BtV: Were there any setbacks you encountered when developing DROD?
EH: Webfoot dropped DROD and several other games because they wanted to focus on promoting 3D games. I was a little bummed about that, but DROD wasn’t selling, so I couldn’t blame them. I resolved after that to self-publish future titles unless some impossibly good deal landed in my lap. For a smaller game like DROD, I don’t think it makes sense to make an exclusive publishing deal with anybody.
BtV: What kept you going in the face of adversity?
EH: Well, I don’t think I’m fighting against much here except my own lack of motivation. There was a time, years after the original publishing of DROD, when I had completely shelved any work on it. Some fans surprised me by starting up a DROD mailing list. I thought, “Yay! People still like my game!” So that gave me some inspiration to work on an open source release. There have been many people that joined the project and helped with programming, testing, art, music, level design and translation. And there’s all these people that play the game religiously, create new levels, and post on our message boards. There’s even one superfan that dressed up as Beethro (DROD’s main character) for Halloween. Whenever I get bored of working on the game, I think about all these people that have helped me and how they’re waiting for the next release.
BtV: Over the past couple years, a very intelligent community has sprung up around your game. How important are fan interaction and community involvement to you, and to the continuing game development process?
EH: So important that it will be impossible to get across how much. Firstly, if you have an audience it makes you want to perform, so the dev team sees people eagerly awaiting the next release and that’s fantastic incentive to keep going. Secondly, nearly everyone on the development team started out as a fan and hung out in the player community for a while before they volunteered or got recruited. So we find quality contributors this way. Thirdly, players get bored during the long interval between releases and the message boards have minimized that effect, giving players something more to do so we don’t lose them over the long run. People who read this will think, “So you’ve got a message board—big freaking deal! Everybody’s got a message board.” The difference is that we spend a huge amount of time on it, both socially and technically. One of our guys, Matt Schikore, hacked the forum software in countless ways so that now it’s really an extension of the game. As soon as he puts something new in, people immediately start using it and ask for something else. We even have a DROD-related contest every month—the latest contest is to design a level based on an I Ching reading. Other contests have been designing a map of the DROD world, completing a level in the shortest amount of time, and writing DROD Haikus.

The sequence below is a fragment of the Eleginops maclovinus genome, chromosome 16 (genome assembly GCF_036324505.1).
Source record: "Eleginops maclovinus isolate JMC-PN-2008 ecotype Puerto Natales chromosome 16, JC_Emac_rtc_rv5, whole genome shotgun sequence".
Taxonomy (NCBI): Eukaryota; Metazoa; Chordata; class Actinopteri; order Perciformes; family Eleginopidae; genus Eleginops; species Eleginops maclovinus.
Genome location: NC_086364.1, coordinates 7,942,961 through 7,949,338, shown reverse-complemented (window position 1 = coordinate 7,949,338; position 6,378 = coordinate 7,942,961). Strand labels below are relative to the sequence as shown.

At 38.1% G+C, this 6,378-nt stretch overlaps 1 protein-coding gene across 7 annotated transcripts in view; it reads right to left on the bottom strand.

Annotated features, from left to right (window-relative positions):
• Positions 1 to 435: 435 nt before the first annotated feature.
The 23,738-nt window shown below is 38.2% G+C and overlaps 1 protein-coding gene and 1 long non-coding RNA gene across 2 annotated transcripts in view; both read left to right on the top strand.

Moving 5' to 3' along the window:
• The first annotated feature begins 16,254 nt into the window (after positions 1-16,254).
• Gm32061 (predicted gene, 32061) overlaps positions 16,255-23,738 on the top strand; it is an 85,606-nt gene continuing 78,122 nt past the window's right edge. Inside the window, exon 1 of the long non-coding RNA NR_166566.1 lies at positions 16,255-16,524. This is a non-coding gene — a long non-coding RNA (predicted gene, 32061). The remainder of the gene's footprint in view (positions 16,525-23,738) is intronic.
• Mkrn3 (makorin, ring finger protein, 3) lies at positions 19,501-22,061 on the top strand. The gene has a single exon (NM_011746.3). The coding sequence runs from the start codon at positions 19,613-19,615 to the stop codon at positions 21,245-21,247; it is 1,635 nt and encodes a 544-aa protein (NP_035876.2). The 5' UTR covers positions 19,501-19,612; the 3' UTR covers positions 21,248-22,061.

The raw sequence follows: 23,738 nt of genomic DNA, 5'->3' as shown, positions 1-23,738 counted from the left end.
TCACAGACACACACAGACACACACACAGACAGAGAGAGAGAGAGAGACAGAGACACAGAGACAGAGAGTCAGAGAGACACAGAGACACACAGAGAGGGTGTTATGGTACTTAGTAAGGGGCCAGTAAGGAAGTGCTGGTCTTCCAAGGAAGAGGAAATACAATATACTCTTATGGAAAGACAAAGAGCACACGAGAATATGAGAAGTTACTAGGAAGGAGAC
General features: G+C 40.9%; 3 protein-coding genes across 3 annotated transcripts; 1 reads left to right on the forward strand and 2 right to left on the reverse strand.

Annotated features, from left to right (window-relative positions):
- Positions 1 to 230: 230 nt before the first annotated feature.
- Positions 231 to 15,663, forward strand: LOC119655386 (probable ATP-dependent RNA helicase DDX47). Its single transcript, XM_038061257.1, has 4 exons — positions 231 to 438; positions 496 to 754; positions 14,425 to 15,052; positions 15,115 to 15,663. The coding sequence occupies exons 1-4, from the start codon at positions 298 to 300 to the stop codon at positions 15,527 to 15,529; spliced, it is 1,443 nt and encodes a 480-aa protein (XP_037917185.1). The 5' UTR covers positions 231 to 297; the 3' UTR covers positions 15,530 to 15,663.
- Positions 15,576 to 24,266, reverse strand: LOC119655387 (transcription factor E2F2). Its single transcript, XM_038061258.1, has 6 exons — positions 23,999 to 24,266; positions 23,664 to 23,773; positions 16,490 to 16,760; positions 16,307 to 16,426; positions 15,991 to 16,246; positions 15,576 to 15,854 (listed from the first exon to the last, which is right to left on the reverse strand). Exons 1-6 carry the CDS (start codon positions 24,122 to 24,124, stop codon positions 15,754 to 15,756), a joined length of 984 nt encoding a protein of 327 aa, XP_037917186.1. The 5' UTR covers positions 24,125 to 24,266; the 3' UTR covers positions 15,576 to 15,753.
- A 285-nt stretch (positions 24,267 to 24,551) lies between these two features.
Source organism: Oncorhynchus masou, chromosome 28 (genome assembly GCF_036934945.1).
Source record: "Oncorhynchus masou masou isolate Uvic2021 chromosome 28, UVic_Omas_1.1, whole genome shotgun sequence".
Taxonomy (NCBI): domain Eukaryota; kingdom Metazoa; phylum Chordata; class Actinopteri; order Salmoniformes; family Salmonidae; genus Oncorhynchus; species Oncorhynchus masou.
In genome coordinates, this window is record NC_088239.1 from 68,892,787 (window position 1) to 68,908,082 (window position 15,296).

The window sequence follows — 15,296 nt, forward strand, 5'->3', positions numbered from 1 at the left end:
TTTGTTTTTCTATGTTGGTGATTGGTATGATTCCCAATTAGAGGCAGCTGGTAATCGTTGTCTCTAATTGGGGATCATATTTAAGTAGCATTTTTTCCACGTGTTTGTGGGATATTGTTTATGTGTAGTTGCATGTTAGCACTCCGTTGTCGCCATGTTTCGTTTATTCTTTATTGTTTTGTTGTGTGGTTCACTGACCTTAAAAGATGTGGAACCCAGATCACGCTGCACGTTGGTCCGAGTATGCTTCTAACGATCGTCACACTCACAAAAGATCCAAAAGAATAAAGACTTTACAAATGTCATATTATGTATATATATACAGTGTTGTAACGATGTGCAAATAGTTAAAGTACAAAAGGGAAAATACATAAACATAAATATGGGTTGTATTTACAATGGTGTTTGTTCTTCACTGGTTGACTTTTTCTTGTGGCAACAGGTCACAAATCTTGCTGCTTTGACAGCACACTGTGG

BtV: If you could offer one piece of advice to aspiring game developers, what would it be?
EH: Make a small game. Be prepared to finish it completely by yourself. Although you can get help from other people, you should not depend on other people to contribute. If you succeed in completing the small game, then you could try something more ambitious, but most starting game devs have a tough time getting anything done.
BtV: Shameless plug?
EH: Go to DROD.net and download this really cool puzzle game we have there. It’s FREE, dammit!
BtV: Thank you again for coming out, and sharing your experience with us, and best of luck with the next version of DROD.
EH: My favorite word is “rankle”. My least favorite word is “arbavita”. What? No more questions?
So there you have it folks, another interview with another set of opinions expressed. Next time we’ll return to our general theme of examining the game design process, and take a look at what defines “content” within a game.
Disclaimer: Behind the Veil was written by Chris Marks and hosted by Diabloii.net. The opinions expressed in these columns are those of the author, and not necessarily those of Diii.net.